Like the last several driver tests we’ve conducted, tests of the Ping i20 were conducted under our updated testing protocols. Full details of our testing and scoring procedures can be found here. The short version is that scores are calculated based on a point system. Points are determined per shot using a formula of distance minus accuracy. Based on previous test results, we’ve assigned each of our four testers a theoretical maximum point value. The percentage of that maximum theoretical score that is achieved by each individual tester represents the individual score for the PING i20 driver. The total performance score is determined by the average score for our testers. Because only 4 testers were used for this test, no scores were dropped before calculating the overall score.
Just as a casual FYI, only 4 testers were used for this evaluation because Tim is now out for the season with injury (look for his replacement in upcoming reviews), and our senior tester did not participate because there is no loft/flex option in the PING i20 lineup that would offer even a satisfactory fit.
Distance & Launch
Given that our two shortest hitters did not participate in this review, it should come as no surprise that overall averages are higher than any previous review. Our 4 testers averaged 270.80 yards of total distance (256.17 yards carry). Noteworthy is that all 4 testers achieved distance totals that are above their historical averages, while two of our testers put up some of the biggest numbers they’ve ever achieved. Sufficed to say, looking at pure distance numbers, the PING i20 is at or near the very top of our all-time longest list.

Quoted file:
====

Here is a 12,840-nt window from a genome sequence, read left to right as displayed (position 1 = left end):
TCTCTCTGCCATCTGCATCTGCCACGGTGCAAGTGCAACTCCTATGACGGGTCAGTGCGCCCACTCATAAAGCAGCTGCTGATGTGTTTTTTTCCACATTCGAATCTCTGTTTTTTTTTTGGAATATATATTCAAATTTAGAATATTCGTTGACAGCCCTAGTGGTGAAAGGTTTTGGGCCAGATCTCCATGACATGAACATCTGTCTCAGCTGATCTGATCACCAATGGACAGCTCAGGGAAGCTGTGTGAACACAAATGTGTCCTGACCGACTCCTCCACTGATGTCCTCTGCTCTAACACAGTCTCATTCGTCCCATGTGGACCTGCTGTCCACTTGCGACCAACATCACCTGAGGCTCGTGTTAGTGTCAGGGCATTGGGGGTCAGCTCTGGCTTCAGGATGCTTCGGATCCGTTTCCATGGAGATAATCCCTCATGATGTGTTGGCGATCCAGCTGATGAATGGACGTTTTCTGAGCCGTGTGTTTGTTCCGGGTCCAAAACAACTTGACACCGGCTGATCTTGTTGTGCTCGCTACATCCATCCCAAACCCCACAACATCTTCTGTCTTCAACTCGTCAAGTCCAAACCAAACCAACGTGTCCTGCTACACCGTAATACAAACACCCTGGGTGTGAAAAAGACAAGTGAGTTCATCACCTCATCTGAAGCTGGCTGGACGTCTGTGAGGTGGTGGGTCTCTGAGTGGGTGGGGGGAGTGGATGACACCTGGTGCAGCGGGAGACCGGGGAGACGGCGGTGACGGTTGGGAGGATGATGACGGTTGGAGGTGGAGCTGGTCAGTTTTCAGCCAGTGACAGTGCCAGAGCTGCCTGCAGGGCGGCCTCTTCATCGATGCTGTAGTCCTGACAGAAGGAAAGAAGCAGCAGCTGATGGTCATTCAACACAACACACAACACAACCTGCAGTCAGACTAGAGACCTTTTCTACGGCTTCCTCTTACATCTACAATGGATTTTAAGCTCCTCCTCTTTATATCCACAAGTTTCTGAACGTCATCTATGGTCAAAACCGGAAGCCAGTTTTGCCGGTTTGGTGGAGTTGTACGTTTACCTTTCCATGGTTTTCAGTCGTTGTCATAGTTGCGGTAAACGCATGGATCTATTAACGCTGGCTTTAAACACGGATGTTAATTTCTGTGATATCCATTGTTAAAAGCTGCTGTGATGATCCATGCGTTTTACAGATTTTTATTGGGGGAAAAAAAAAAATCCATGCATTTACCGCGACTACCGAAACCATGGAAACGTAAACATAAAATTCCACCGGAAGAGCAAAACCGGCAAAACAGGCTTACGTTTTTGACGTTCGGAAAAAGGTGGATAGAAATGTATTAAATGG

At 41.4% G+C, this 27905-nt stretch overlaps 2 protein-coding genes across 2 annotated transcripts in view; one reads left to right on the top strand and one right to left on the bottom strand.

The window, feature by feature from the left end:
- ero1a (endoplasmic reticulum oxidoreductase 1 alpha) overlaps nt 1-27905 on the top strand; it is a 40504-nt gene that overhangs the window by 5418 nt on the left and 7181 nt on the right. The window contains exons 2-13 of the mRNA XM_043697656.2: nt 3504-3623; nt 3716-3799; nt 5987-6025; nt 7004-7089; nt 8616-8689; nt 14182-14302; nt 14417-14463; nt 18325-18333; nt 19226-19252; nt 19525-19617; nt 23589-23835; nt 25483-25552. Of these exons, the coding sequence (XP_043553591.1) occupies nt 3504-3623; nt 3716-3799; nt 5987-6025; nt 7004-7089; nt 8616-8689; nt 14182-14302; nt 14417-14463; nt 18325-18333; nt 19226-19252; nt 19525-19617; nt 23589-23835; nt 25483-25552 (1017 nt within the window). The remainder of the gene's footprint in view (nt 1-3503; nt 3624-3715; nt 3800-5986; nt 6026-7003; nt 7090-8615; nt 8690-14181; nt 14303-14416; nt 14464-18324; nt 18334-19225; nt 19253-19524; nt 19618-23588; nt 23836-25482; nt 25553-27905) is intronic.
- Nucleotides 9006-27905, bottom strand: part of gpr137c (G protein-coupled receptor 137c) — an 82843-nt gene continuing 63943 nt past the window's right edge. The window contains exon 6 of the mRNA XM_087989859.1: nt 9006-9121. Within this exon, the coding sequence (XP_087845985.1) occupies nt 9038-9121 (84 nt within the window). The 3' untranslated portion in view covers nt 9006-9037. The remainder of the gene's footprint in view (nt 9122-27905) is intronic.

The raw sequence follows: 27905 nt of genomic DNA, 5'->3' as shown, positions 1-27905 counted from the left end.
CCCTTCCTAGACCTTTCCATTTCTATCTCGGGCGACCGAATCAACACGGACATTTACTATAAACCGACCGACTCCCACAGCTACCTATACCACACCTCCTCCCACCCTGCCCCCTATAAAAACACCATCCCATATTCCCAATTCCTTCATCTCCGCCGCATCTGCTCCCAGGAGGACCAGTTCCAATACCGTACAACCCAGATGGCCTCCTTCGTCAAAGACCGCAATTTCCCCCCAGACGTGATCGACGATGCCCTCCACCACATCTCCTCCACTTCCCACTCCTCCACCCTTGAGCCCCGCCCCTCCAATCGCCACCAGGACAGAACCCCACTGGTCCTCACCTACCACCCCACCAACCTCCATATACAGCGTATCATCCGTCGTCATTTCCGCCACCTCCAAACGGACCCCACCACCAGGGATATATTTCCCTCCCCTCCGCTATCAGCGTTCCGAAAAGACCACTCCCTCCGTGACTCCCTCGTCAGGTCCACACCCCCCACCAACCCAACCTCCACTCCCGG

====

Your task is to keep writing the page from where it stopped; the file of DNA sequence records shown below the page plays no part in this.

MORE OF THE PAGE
Contrary to what many might believe, most golfers will find that the PING TFC 707D is actually the lower launching of the two stock shaft offerings for the i20 (the Project X black is the other). While our testers might generally be classified as low ball hitters, the majority posted vertical launch angles that are slightly higher than their averages (Nick has had amazing run of low bullets of late, so it was nice to see him moving closer to an optimum value – though he still has a ways to go).
As a group our testers averaged 11.44 degrees of vertical launch, with 13.27 on the high end and 9.69 on the low. In my particular case PING recommended the X-Stiff shaft, I assume, to help keep my runaway spin numbers in check.
Though it counts for nothing, I spent some time with our newest tester getting him ready to start testing for real. On one swing he carried the PING i20 almost 330 yards; the longest of any driver he hit for me…and probably the longest I’ve ever seen on the simulator.